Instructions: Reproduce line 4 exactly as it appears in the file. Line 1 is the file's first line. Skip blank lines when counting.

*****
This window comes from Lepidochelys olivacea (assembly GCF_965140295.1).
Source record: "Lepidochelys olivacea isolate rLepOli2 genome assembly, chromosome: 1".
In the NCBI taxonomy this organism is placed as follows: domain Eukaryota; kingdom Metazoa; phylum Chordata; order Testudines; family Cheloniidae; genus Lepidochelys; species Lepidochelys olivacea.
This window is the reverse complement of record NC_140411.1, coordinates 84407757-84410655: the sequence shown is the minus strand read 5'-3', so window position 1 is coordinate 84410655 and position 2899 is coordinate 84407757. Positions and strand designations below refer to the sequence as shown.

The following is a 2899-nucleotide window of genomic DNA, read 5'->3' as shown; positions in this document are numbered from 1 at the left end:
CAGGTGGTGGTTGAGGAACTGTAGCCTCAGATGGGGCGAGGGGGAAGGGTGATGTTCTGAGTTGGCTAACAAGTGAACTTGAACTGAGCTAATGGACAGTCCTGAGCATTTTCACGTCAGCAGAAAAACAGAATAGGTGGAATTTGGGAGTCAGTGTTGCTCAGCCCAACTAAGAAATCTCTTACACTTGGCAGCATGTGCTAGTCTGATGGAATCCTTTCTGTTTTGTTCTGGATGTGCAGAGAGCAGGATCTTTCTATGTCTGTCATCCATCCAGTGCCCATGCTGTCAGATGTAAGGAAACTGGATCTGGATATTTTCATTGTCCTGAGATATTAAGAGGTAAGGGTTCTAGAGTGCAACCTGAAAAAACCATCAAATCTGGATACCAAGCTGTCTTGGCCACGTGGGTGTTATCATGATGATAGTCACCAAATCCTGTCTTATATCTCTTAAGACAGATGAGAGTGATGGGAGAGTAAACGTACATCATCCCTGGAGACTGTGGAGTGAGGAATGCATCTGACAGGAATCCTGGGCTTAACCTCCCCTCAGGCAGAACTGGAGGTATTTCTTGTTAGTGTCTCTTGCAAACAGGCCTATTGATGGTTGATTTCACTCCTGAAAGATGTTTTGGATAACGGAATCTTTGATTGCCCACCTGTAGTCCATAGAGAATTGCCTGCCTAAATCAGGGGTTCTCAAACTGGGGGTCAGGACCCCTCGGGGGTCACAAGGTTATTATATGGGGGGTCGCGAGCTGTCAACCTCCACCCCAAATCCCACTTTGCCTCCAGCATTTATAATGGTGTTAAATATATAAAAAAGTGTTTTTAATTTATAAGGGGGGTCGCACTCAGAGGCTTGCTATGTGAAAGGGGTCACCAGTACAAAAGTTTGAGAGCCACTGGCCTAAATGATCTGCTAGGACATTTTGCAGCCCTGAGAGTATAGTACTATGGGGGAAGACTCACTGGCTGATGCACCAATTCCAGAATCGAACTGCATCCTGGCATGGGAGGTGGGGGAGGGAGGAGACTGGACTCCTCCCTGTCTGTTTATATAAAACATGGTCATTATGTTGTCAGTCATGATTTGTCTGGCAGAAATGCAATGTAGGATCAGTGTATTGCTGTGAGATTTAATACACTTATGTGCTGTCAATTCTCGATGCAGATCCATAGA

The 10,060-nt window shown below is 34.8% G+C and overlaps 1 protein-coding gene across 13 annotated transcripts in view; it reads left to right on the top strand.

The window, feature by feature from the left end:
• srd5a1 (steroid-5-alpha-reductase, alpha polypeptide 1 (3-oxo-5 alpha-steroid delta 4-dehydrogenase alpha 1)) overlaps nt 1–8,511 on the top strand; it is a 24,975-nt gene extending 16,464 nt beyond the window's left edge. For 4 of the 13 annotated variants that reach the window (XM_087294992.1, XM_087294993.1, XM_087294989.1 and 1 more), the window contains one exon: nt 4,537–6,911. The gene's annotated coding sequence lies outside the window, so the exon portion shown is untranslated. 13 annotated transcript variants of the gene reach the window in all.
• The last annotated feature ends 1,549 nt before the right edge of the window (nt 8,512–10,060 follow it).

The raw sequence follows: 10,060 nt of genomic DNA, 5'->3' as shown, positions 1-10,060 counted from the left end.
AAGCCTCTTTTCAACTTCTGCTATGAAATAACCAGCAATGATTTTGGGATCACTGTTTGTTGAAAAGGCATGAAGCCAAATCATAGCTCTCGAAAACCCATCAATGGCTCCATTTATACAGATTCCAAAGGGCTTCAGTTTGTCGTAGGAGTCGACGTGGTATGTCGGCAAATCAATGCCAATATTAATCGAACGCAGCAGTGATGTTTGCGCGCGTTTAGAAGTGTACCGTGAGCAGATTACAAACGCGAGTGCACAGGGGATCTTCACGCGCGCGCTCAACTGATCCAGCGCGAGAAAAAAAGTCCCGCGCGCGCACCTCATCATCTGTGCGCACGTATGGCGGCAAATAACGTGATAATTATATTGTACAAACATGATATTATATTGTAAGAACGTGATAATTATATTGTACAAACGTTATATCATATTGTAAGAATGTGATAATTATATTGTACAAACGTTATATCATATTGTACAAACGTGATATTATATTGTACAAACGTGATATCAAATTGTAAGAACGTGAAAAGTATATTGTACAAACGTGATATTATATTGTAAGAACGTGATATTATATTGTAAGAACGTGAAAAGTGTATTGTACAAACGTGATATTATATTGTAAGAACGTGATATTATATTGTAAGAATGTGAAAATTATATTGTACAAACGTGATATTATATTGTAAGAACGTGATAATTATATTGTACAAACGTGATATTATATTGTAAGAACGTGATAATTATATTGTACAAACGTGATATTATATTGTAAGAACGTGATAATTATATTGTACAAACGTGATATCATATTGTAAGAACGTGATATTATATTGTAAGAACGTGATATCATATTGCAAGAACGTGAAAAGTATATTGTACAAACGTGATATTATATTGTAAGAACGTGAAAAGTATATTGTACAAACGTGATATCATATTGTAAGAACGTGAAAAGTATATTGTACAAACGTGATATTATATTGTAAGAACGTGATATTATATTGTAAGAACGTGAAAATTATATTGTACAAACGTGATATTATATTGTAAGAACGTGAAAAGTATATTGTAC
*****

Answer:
This window is the reverse complement of record NC_140411.1, coordinates 84407757-84410655: the sequence shown is the minus strand read 5'-3', so window position 1 is coordinate 84410655 and position 2899 is coordinate 84407757. Positions and strand designations below refer to the sequence as shown.